photo credit PBS
Limulus polyphemus; the horseshoe crab.
I have spent many a summer playing with these guys. I just love them to death, and have my whole life.
From the tiny...
...to the HUGE. Seriously, that thing is half the size of me.
To the stranger, they look a little weird - and perhaps even a bit scary - but these creatures won't hurt you. Can't even if they wanted to. That's not a stinger - it's just a tail, their claws are too weak to pinch you, and they don't have teeth.
On top of being harmless, and arguably adorable, they've also saved your life. Yep, yours.
Horseshoe crab blood is a standard in medical testing. Possessing unique clotting responses, the blood will clot around and effectively seal-off harmful toxic substances introduced to the immune system. The compound is called Limulus Amebocyte Lysate, or LAL.
"Today, LAL has become the worldwide standard screening test for bacterial contamination. Every drug certified by the FDA must be tested using LAL, as do surgical implants such as pacemakers and prosthetic devices."
LAL has meant the horseshoe crab has been thrown into the pharmaceutical market, and we all know that's big business. A quart of the blood - which is blue, due to a lack of hemoglobin and a presence of hemocyanin - is worth $15,000 and the industry is estimated at $50 million per year.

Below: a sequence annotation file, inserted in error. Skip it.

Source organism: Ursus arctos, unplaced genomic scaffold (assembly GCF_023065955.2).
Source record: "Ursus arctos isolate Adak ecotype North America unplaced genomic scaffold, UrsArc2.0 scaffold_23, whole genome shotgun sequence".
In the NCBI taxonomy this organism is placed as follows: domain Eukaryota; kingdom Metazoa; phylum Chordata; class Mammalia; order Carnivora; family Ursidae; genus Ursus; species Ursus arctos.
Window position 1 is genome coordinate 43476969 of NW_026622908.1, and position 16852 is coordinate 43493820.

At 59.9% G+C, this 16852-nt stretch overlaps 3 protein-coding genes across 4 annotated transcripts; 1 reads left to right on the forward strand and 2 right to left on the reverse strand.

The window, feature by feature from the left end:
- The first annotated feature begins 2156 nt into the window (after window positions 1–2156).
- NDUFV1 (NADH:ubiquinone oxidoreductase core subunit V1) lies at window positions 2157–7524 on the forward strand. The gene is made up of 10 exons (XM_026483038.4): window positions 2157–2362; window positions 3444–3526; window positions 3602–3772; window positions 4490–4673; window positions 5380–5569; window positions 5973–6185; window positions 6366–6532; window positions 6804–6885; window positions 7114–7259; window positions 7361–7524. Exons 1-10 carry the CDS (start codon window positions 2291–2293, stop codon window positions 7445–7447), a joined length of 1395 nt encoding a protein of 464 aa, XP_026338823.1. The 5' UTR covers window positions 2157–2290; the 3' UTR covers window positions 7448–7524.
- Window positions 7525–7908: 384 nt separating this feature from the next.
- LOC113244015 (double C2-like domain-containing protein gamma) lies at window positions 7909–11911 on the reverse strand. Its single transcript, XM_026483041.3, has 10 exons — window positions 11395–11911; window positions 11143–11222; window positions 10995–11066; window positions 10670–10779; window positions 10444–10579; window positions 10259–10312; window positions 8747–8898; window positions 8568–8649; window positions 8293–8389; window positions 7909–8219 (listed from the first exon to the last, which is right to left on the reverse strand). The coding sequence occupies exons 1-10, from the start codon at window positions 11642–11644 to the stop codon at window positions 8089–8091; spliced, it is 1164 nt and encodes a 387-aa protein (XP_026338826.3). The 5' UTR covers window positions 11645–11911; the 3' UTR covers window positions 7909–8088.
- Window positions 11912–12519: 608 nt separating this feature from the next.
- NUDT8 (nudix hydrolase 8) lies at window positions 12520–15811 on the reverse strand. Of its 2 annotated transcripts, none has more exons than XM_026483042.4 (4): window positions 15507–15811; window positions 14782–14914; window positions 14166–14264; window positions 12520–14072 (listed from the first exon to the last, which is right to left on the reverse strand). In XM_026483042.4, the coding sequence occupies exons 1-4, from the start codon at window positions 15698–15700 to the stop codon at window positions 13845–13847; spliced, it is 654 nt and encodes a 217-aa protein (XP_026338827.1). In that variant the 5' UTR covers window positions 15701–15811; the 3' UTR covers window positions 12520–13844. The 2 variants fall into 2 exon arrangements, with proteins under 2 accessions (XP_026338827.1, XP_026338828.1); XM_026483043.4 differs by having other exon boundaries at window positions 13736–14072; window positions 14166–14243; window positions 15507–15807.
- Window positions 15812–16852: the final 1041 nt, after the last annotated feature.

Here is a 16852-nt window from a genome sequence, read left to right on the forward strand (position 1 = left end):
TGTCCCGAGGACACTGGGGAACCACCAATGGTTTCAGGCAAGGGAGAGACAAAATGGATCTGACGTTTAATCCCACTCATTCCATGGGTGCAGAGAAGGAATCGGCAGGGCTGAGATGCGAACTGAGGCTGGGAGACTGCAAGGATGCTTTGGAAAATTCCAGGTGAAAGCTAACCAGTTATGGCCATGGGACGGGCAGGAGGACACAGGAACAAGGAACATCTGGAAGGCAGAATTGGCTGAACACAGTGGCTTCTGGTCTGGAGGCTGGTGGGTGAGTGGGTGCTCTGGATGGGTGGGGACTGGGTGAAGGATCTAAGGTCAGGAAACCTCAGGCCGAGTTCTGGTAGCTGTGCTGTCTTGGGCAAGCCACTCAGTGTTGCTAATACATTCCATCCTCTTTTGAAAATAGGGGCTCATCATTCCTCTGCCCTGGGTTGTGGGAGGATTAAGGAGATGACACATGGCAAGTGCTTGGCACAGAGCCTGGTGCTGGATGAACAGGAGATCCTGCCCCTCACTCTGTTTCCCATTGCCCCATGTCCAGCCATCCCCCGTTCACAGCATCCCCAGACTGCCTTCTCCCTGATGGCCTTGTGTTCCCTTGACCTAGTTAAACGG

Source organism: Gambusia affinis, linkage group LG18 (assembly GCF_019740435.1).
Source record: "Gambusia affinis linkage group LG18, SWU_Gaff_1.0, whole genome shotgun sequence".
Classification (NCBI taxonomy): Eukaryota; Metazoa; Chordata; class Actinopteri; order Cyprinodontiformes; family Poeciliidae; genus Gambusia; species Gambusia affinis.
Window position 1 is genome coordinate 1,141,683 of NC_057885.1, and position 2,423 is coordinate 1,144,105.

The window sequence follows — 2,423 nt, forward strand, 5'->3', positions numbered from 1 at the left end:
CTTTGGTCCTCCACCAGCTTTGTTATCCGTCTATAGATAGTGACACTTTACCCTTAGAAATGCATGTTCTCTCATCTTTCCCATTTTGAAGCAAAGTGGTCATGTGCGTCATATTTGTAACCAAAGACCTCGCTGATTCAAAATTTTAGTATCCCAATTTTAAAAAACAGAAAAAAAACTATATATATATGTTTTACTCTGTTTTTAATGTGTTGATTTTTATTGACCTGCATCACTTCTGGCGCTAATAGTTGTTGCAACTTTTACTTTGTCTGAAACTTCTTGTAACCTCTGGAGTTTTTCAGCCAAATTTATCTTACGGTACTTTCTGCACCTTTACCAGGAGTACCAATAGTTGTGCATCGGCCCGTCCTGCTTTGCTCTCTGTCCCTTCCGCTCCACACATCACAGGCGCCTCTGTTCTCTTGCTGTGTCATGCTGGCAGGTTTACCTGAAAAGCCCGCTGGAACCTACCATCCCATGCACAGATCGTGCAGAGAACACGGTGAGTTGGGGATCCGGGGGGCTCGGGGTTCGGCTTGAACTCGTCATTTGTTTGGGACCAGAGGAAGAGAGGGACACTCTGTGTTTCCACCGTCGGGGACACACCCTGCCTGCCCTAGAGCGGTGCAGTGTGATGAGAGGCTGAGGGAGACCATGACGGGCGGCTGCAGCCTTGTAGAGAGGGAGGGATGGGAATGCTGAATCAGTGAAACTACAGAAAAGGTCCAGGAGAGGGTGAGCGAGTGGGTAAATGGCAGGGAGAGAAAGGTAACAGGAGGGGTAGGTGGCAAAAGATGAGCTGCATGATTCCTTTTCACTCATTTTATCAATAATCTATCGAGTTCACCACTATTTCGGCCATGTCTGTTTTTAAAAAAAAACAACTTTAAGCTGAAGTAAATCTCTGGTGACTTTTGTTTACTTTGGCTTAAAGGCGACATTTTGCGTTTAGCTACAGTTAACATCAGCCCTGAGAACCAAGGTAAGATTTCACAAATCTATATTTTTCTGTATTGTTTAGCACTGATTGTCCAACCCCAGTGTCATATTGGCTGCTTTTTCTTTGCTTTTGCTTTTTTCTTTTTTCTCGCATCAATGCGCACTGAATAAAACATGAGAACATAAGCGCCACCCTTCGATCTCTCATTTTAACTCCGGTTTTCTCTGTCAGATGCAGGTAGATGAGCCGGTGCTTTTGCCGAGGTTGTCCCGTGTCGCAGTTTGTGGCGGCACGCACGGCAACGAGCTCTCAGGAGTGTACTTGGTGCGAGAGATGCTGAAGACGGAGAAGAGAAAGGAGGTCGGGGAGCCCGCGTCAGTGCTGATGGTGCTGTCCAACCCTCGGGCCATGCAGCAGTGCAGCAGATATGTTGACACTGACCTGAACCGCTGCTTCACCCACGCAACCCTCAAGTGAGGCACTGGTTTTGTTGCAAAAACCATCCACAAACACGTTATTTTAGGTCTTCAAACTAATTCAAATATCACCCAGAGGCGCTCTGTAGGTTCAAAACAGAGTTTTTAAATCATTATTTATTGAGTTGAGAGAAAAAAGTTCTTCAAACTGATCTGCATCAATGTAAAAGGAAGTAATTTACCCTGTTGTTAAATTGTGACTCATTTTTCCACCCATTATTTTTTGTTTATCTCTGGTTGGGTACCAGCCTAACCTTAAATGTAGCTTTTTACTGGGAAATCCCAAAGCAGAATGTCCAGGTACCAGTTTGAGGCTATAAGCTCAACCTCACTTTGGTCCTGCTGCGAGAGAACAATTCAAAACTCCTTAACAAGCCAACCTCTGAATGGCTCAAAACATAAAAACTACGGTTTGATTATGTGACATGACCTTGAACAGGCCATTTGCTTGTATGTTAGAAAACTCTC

"Adult horseshoe crabs are collected by trawlers and transported to the LAL lab, where they are washed to remove sand and other marine debris from their exoskeletons. Those crabs without visible injuries are placed on a rack and bled with a large-gauge needle. Up to 30% of the crab’s blood is removed."
While the LAL industry claims that bleeding the crabs causes no long-term injury, recent studies have suggested otherwise. It takes about a week for the crab's blood volume to be restored, and several months to rebuild its blood cell count. There is up to a 15% mortality rate, which means 20,000 - 37,500 crabs die every year. Populations have lax fishing regulations, and it has become a concern among scientists that they may be declining.
Researchers are currently looking into a means of creating the LAL compound without bleeding the crabs.
I like the closing argument of this article:
"Perhaps science can step in and 'give back' to the animal for all of the good it has done us."
I hope so.
Full article here (PBS)